The power grid is just about to get smarter
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The latest energy buzzword, smart grid, has many in the power sector and green energy world talking. The pitch for smart grids goes something like this: as the next generation of power grids, they provide enormous opportunities to improve energy distribution and usage to benefit suppliers and end users.
Ultimately, they help optimise grid management and match energy resources to minimise wastage.
Not surprisingly, the mainland has emerged as a potential leader in the development of these advanced energy systems.
In his latest policy address, Chief Executive Donald Tsang Yam-kuen spent some time setting goals to reduce the city's carbon intensity through the wider use of cleaner and low-carbon fuels in power generation. He emphasised the importance of optimising the current fuel mix to reduce reliance on fossil fuels, and the government's commitment to enhancing energy efficiency and electricity saving.
In terms of trying to introduce the concept of energy saving to a public unaware of the huge issues at stake, the chief executive was spot on. In the future world of smart grids, we will have to be smarter in the way we think about and consume energy.
Imagine if one day you are able to review your home electricity use and choose from the latest prices and cheapest time slots provided by power companies to save money on your bills. This will all be possible in the near future.
Smart grid technology will not only alter the face of the power industry, it will also enlighten and empower consumers to take control and drive energy conservation. The technology can reduce carbon dioxide emissions by up to 10.5 billion tonnes on the mainland over the next 10 years. They can give our conventional grid a better 'brain' to optimise energy use. They can precisely pinpoint shortages and supply gaps to ensure that the overall supply is more evenly and efficiently distributed.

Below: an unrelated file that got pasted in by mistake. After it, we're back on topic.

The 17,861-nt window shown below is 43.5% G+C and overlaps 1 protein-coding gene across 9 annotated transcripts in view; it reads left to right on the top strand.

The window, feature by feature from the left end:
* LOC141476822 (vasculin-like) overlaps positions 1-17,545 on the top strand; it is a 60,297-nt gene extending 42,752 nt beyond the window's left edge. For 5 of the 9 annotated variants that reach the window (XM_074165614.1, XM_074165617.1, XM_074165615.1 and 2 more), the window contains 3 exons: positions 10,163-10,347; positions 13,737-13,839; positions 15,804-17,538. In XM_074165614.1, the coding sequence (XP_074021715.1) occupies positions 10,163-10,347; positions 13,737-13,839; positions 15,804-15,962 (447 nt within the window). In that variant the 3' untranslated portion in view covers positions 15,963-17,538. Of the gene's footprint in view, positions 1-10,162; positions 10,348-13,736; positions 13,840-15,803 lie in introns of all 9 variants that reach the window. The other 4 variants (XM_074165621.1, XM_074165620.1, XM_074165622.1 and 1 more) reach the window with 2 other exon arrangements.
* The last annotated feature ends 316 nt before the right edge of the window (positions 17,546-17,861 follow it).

However, there are a few stumbling blocks to overcome before the smart grid future can be realised. The biggest obstacle is cost and how to demonstrate the cost benefits to all parties concerned to guarantee the necessary funding.
The funding responsibility should not be shouldered by the government alone, although it should help jump-start demand and interest to motivate bank financing. We need to bring policymakers, financiers and technology providers together to enable proper and sustainable financing.
For example, banks could adopt a bundling strategy by packaging a number of new technology projects together to form a combined unit and trade it as a financial product to raise funds.
Other than funding, another structural issue needs to be addressed. From the consumer's point of view, there is a lack of competition due to the existing concentration of ownership in the power sector. This needs to broken up to bring ultimate benefits to users. But that's another story.
Jerry Li is chairman of Asia Energy Platform, a non-profit organisation that promotes energy efficient and renewable energy technologies in the region and supporting organisation for GTec 2011